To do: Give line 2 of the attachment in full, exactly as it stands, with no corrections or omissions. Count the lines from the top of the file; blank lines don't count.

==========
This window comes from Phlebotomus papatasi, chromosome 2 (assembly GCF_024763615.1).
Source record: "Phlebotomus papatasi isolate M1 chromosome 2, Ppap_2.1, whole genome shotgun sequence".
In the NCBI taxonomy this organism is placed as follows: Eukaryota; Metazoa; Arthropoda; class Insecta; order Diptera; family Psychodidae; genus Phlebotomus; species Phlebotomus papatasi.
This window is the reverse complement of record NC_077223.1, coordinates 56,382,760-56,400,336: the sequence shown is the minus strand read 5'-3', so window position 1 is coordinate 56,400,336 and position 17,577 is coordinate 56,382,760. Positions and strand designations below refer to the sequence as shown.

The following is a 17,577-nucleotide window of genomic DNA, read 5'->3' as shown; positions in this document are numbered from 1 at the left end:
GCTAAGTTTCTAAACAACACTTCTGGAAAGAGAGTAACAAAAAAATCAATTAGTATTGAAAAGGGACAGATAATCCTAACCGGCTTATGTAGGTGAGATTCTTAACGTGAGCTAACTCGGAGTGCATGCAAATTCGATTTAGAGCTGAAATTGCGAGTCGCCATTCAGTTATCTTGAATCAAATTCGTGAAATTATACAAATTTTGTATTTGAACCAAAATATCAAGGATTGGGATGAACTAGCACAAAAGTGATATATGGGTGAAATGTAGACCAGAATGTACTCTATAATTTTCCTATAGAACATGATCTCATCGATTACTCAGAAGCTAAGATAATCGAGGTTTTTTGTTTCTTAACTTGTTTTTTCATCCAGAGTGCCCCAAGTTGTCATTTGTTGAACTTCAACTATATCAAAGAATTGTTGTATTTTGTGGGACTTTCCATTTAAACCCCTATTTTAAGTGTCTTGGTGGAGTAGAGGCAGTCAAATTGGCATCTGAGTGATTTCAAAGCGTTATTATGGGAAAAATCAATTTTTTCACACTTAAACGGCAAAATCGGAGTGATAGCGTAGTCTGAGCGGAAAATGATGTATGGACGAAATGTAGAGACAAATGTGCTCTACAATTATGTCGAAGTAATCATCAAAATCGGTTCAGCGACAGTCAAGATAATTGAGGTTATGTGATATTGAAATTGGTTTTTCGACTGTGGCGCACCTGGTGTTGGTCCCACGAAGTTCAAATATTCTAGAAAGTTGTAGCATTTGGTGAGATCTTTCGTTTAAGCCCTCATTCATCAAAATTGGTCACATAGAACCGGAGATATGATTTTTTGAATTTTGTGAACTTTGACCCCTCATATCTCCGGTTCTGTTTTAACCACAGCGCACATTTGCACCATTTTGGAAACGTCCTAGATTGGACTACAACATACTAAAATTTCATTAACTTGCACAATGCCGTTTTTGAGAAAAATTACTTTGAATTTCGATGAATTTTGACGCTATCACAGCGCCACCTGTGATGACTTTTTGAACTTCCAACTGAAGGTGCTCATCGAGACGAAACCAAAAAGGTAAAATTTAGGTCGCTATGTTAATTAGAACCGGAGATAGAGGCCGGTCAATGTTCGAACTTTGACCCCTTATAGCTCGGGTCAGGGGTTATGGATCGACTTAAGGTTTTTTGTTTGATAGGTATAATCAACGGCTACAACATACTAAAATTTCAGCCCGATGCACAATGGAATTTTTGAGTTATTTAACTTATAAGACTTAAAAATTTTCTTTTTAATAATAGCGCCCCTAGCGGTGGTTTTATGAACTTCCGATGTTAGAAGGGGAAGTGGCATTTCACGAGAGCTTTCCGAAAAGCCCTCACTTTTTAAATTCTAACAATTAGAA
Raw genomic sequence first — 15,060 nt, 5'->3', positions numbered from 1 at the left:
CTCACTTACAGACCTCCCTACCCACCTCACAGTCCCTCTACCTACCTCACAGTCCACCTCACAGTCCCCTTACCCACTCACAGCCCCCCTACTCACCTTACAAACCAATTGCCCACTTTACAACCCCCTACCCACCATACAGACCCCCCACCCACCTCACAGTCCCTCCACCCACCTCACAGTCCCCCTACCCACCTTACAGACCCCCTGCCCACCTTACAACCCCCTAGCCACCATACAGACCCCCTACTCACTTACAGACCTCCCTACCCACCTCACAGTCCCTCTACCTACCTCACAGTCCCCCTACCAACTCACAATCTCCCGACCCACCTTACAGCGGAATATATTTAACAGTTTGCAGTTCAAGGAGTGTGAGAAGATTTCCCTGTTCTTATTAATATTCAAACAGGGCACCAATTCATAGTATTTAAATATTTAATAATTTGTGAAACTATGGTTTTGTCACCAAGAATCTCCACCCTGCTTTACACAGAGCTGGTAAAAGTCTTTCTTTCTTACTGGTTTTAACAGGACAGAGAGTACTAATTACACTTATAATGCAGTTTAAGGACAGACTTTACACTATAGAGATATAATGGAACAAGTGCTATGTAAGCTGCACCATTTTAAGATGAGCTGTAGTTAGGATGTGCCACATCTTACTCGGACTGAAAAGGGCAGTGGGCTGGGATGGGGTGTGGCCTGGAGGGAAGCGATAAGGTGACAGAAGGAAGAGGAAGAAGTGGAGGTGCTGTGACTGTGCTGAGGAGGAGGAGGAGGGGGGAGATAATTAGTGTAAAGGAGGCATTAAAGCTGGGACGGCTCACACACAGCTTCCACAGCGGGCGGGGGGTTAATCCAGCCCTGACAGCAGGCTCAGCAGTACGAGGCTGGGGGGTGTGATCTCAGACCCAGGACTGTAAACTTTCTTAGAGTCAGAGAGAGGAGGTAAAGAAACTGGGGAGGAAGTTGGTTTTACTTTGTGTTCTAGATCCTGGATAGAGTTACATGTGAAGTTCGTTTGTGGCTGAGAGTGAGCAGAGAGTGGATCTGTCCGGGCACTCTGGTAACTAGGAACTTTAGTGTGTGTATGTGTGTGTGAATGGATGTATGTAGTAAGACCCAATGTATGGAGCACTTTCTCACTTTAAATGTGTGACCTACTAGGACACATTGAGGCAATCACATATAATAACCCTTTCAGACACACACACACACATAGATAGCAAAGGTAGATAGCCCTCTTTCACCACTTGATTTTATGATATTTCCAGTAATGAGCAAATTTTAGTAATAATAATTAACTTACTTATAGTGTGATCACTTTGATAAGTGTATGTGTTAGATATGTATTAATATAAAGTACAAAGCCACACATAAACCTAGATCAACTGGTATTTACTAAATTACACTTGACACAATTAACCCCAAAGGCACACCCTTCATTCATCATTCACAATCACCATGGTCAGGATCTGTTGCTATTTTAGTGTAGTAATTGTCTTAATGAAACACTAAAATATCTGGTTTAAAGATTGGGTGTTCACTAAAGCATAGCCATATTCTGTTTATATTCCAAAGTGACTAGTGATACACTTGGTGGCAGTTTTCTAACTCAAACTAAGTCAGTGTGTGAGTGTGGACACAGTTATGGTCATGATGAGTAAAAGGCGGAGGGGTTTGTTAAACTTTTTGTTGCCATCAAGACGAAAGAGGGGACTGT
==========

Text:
Source record: "Phlebotomus papatasi isolate M1 chromosome 2, Ppap_2.1, whole genome shotgun sequence".